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Judo Chop 'Year of the Guillotine': Part 3 - MMA Adaptations

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T.P. closes the 'Year of the Guillotine' mini-series with a look at the MMA specific ways fighters are catching guillotines.

Gary A. Vasquez-USA TODAY Sports

This is the final installment of the "Year of the Guillotine" min-series of Judo Chops examining trends that lead to the guillotine becoming a more prominent submission in 2015 than ever before in MMA. Part I explored the increased understanding of how to apply pressure to the choke and how that has lead to the evolution of new, more efficient grips. Part II looked at the arm-in guillotine in particular as it was once was considered a less-desirable grip but last year was the most used single grip to finish the submission.

So thus far this series has dealt with finishing details of the guillotine, but how fighters are getting the to guillotine is just as, if not more, important. A quick good search of guillotine chokes will bring up a lot of videos showing how to set up a guillotine from the guard. While catching guillotines during guard play and mat scrambles is common is sport grappling in 2015 in the UFC only 3 out of 23 actually started during ground grappling and none of them were caught from guard play.

The way guillotines are caught in modern MMA has a great deal to do with modern MMA wrestling and grappling. Catching guillotines off of shot takedowns is a classic set up, but the improvements in the overall quality of wrestling in MMA has improved and that has caused guillotine set ups to evolve as well.

Let's step back ten years and look at how a standing guillotine was taught classically:

Now this is not a bad video at all, in fact Rener and Ryron Gracie show some excellent details on how to put pressure on the choke. But notice that while there is excellent detail on the choke itself, the actually act of stopping the takedown is largely glossed over. The guillotine itself is seen as the defense to the takedown.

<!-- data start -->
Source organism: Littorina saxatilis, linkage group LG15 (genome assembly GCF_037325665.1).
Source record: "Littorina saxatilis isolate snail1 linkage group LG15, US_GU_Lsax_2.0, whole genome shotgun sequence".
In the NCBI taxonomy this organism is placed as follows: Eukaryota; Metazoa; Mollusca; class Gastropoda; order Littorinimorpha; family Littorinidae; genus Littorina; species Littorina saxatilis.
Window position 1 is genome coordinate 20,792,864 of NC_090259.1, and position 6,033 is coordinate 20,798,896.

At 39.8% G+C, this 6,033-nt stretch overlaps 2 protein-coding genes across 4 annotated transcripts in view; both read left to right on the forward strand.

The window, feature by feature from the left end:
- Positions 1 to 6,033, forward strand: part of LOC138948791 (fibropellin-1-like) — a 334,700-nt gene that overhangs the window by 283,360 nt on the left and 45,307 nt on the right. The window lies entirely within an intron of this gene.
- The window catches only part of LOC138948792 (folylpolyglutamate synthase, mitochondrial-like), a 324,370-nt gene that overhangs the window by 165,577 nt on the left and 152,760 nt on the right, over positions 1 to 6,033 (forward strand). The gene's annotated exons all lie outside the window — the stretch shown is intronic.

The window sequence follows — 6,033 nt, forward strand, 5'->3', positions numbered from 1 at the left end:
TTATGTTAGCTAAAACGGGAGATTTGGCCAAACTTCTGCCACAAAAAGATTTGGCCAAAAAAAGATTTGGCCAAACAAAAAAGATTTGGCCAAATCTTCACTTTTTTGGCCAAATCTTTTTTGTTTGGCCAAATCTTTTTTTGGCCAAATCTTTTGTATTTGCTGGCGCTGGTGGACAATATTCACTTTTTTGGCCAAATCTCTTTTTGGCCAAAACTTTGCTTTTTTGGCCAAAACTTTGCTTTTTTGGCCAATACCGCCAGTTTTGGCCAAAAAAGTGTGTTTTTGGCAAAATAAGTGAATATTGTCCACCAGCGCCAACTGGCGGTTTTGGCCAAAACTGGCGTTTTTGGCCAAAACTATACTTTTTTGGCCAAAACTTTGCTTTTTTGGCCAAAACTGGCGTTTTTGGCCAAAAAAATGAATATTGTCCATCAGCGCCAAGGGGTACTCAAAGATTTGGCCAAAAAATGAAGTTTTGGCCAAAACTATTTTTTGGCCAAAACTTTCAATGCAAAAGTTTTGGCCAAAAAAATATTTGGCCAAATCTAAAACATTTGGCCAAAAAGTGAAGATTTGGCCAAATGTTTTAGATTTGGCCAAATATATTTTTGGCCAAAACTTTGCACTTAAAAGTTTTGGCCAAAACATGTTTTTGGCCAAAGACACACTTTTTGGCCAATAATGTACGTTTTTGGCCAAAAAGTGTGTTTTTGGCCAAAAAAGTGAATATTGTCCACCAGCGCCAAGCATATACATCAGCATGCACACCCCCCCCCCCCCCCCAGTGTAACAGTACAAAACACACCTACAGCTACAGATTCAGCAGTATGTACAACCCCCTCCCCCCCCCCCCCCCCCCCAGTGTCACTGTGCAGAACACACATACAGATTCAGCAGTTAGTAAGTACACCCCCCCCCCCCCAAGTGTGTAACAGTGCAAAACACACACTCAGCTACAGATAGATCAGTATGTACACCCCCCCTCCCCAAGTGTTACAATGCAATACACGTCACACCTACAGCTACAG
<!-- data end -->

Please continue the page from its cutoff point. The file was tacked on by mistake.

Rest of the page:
Now let's look at UFC fighter Pedro Munhoz teaching a guillotine in a video from June of 2015.

Notice how much more time Munhoz spends on the actual act of stopping the takedown, and how his heavy sprawl and control of his opponent's head leads to a far superior guillotine position. Munhoz utterly breaks his opponent's posture, traps an arm with is leg, and has an excellent angle for his arm-in guillotine.

Using the fundamentals of stopping a takedown and then controlling an opponent towards the goal of setting up a guillotine again isn't a new idea, Alexandre Cacareco was famous for his wrestling and guillotine game in the early 2000's. It is a matter of the skill-sets becoming wider spread as the way MMA rules are enforced and bouts are scored encourage a very wrestling-centered style of grappling. The standing guillotine setups often come off wrestling exchanges. Some of them look very similar to the Gracie video, often when an opponent is hurt and shooting desperation shots. Others involve stopping a shot in the center of the cage first, like Fabricio Werdum's choke of Cain Velasquez.

The cage plays a pivotal role in MMA takedown defense, and MMA clinch exchanges almost always end up against the fence, and cage grappling was a factor in the majority of standing guillotine set ups in 2015. An outstanding example of cage grappling leading to a guillotine occurred in Warlley Alves vs. Colby Covington at UFC 194.